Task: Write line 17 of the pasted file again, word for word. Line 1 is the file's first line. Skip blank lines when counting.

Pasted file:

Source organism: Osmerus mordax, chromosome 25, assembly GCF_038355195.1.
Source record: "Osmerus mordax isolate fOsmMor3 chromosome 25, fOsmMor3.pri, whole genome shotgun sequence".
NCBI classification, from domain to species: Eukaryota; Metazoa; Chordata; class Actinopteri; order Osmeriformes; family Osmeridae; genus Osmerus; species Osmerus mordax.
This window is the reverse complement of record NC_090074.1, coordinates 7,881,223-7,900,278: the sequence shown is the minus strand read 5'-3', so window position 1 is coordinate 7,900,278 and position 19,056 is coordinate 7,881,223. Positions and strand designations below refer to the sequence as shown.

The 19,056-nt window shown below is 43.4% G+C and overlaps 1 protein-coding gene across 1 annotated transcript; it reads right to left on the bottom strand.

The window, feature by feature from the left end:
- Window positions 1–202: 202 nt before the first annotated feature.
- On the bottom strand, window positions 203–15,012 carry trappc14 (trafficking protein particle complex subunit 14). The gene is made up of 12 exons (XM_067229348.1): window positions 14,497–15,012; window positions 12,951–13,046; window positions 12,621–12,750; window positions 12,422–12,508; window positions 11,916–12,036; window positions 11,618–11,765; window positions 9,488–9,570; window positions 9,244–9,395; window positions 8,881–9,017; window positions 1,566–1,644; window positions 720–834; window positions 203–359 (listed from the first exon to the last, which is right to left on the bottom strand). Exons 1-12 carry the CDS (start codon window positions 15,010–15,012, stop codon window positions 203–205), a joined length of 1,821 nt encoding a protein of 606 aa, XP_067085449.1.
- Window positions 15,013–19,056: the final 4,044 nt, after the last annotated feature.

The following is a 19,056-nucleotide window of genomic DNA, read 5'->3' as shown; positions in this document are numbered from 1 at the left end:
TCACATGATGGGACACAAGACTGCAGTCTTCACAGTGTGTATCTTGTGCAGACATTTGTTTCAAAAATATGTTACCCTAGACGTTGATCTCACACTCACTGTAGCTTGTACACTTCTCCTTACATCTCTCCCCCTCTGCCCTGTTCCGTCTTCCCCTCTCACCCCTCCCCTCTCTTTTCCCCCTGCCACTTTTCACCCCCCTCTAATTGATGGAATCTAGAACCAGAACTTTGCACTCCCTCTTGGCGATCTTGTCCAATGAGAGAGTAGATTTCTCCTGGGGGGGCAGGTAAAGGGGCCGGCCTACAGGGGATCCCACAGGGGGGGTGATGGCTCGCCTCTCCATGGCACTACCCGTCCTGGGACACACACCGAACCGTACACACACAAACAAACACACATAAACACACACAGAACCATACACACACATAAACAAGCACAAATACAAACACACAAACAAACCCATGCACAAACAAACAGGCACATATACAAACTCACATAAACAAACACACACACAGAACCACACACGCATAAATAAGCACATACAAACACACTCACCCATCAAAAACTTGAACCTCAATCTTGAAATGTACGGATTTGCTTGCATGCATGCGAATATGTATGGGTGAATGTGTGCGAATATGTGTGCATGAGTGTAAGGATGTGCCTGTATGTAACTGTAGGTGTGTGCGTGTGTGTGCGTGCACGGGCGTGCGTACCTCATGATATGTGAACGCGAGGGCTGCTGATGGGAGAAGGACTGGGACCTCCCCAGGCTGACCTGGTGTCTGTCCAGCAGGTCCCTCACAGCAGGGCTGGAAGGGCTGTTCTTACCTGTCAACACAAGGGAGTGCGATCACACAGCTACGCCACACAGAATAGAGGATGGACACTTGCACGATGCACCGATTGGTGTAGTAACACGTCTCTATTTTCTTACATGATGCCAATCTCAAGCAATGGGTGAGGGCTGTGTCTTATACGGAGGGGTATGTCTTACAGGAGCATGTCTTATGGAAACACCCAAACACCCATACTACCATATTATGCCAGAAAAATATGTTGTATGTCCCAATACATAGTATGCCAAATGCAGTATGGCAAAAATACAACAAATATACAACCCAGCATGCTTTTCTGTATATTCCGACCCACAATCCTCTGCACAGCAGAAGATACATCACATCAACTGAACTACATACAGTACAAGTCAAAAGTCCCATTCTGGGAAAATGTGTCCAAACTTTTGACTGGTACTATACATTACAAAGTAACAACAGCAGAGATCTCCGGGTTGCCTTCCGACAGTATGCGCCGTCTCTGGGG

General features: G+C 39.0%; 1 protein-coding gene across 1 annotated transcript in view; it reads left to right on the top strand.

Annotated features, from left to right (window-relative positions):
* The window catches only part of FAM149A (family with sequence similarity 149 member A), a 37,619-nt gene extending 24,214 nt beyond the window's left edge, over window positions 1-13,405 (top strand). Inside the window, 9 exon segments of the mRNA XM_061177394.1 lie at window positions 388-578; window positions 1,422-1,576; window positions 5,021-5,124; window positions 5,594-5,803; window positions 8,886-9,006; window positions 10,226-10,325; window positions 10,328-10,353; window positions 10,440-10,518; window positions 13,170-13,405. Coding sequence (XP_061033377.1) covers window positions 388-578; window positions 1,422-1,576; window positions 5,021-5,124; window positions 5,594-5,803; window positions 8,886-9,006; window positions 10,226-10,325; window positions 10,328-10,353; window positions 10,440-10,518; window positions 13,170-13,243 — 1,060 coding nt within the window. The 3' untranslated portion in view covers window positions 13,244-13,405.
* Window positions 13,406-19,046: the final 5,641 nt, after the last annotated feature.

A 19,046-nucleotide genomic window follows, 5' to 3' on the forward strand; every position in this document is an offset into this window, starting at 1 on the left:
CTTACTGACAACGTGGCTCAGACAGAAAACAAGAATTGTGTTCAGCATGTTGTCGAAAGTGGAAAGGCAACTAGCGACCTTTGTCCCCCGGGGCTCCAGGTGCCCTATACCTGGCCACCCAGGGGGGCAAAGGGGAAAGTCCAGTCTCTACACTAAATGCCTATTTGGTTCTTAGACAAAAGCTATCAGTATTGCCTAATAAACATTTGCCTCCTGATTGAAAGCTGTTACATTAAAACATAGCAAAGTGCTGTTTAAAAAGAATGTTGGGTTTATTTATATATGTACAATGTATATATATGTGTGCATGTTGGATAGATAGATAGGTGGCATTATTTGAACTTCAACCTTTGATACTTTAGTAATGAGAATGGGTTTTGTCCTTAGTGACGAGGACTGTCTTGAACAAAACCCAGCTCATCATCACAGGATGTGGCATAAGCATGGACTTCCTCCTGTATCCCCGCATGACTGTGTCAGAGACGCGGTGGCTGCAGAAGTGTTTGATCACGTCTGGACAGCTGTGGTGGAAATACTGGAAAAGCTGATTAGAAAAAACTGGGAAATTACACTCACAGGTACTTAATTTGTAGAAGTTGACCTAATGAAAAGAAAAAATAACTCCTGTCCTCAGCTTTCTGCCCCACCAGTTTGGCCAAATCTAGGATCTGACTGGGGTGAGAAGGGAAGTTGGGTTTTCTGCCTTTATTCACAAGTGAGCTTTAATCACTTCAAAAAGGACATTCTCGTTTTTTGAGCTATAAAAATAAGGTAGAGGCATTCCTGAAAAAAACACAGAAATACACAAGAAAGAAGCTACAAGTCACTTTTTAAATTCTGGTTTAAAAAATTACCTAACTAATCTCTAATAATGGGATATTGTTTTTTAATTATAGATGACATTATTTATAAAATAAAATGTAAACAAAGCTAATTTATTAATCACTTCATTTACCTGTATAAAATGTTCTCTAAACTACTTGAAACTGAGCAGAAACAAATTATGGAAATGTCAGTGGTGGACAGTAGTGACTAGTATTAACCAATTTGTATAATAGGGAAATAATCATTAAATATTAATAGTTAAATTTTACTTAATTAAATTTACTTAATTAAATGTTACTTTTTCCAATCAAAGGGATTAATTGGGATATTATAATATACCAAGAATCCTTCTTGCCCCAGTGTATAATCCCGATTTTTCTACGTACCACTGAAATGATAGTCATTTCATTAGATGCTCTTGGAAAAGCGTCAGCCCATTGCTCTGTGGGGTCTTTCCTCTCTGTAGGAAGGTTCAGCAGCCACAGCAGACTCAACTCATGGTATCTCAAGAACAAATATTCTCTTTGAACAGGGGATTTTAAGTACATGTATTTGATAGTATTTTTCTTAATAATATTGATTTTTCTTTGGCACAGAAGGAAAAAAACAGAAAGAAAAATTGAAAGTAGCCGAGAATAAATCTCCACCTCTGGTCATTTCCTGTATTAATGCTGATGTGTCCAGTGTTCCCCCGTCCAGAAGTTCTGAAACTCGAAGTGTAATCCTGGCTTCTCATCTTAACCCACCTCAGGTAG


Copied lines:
CTTACTGACAACGTGGCTCAGACAGAAAACAAGAATTGTGTTCAGCATGTTGTCGAAAGTGGAAAGGCAACTAGCGACCTTTGTCCCCCGGGGCTCCAGGTGCCCTATACCTGGCCACCCAGGGGGGCAAAGGGGAAAGTCCAGTCTCTACACTAAATGCCTATTTGGTTCTTAGACAAAAGCTATCAGTATTGCCTAATAAACATTTGCCTCCTGATTGAAAGCTGTTACATTAAAACATAGCAAAGTGCTGTTTAAAAAGAATGTTGGGTTTATTTATATATGTACAATGTATATATATGTGTGCATGTTGGATAGATAGATAGGTGGCATTATTTGAACTTCAACCTTTGATACTTTAGTAATGAGAATGGGTTTTGTCCTTAGTGACGAGGACTGTCTTGAACAAAACCCAGCTCATCATCACAGGATGTGGCATAAGCATGGACTTCCTCCTGTATCCCCGCATGACTGTGTCAGAGACGCGGTGGCTGCAGAAGTGTTTGATCACGTCTGGACAGCTGTGGTGGAAATACTGGAAAAGCTGATTAGAAAAAACTGGGAAATTACACTCACAGGTACTTAATTTGTAGAAGTTGACCTAATGAAAAGAAAAAATAACTCCTGTCCTCAGCTTTCTGCCCCACCAGTTTGGCCAAATCTAGGATCTGACTGGGGTGAGAAGGGAAGTTGGGTTTTCTGCCTTTATTCACAAGTGAGCTTTAATCACTTCAAAAAGGACATTCTCGTTTTTTGAGCTATAAAAATAAGGTAGAGGCATTCCTGAAAAAAACACAGAAATACACAAGAAAGAAGCTACAAGTCACTTTTTAAATTCTGGTTTAAAAAATTACCTAACTAATCTCTAATAATGGGATATTGTTTTTTAATTATAGATGACATTATTTATAAAATAAAATGTAAACAAAGCTAATTTATTAATCACTTCATTTACCTGTATAAAATGTTCTCTAAACTACTTGAAACTGAGCAGAAACAAATTATGGAAATGTCAGTGGTGGACAGTAGTGACTAGTATTAACCAATTTGTATAATAGGGAAATAATCATTAAATATTAATAGTTAAATTTTACTTAATTAAATTTACTTAATTAAATGTTACTTTTTCCAATCAAAGGGATTAATTGGGATATTATAATATACCAAGAATCCTTCTTGCCCCAGTGTATAATCCCGATTTTTCTACGTACCACTGAAATGATAGTCATTTCATTAGATGCTCTTGGAAAAGCGTCAGCCCATTGCTCTGTGGGGTCTTTCCTCTCTGTAGGAAGGTTCAGCAGCCACAGCAGACTCAACTCATGGTATCTCAAGAACAAATATTCTCTTTGAACAGGGGATTTTAAGTACATGTATTTGATAGTATTTTTCTTAATAATATTGATTTTTCTTTGGCACAGAAGGAAAAAAACAGAAAGAAAAATTGAAAGTAGCCGAGAATAAATCTCCACCTCTGGTCATTTCCTGTATTAATGCTGATGTGTCCAGTGTTCCCCCGTCCAGAAGTTCTGAAACTCGAAGTGTAATCCTGGCTTCTCATCTTAACCCACCTCAGGTAG